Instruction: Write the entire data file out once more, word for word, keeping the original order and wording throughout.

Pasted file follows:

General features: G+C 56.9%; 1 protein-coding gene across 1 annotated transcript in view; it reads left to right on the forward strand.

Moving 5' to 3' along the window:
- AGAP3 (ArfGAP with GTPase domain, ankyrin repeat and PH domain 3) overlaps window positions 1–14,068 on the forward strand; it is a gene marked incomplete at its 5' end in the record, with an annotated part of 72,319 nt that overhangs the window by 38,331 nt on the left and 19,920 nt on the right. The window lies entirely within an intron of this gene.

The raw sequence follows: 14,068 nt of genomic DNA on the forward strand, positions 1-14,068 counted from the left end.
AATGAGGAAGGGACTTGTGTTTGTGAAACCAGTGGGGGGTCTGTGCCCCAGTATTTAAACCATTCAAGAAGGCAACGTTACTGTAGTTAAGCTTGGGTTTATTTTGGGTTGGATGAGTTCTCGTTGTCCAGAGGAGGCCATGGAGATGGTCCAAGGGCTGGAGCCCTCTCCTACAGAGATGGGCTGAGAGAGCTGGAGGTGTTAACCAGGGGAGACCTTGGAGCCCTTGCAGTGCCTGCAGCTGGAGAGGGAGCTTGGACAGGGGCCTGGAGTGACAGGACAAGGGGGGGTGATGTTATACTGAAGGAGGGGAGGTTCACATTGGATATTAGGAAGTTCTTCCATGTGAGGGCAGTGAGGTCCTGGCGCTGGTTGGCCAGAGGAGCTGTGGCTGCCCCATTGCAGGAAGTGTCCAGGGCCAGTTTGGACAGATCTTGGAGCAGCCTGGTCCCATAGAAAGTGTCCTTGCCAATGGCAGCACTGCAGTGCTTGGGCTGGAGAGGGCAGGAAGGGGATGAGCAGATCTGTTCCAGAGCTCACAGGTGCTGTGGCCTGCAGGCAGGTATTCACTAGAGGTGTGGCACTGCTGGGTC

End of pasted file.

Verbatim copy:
General features: G+C 56.9%; 1 protein-coding gene across 1 annotated transcript in view; it reads left to right on the forward strand.

Moving 5' to 3' along the window:
- AGAP3 (ArfGAP with GTPase domain, ankyrin repeat and PH domain 3) overlaps window positions 1–14,068 on the forward strand; it is a gene marked incomplete at its 5' end in the record, with an annotated part of 72,319 nt that overhangs the window by 38,331 nt on the left and 19,920 nt on the right. The window lies entirely within an intron of this gene.

The raw sequence follows: 14,068 nt of genomic DNA on the forward strand, positions 1-14,068 counted from the left end.
AATGAGGAAGGGACTTGTGTTTGTGAAACCAGTGGGGGGTCTGTGCCCCAGTATTTAAACCATTCAAGAAGGCAACGTTACTGTAGTTAAGCTTGGGTTTATTTTGGGTTGGATGAGTTCTCGTTGTCCAGAGGAGGCCATGGAGATGGTCCAAGGGCTGGAGCCCTCTCCTACAGAGATGGGCTGAGAGAGCTGGAGGTGTTAACCAGGGGAGACCTTGGAGCCCTTGCAGTGCCTGCAGCTGGAGAGGGAGCTTGGACAGGGGCCTGGAGTGACAGGACAAGGGGGGGTGATGTTATACTGAAGGAGGGGAGGTTCACATTGGATATTAGGAAGTTCTTCCATGTGAGGGCAGTGAGGTCCTGGCGCTGGTTGGCCAGAGGAGCTGTGGCTGCCCCATTGCAGGAAGTGTCCAGGGCCAGTTTGGACAGATCTTGGAGCAGCCTGGTCCCATAGAAAGTGTCCTTGCCAATGGCAGCACTGCAGTGCTTGGGCTGGAGAGGGCAGGAAGGGGATGAGCAGATCTGTTCCAGAGCTCACAGGTGCTGTGGCCTGCAGGCAGGTATTCACTAGAGGTGTGGCACTGCTGGGTC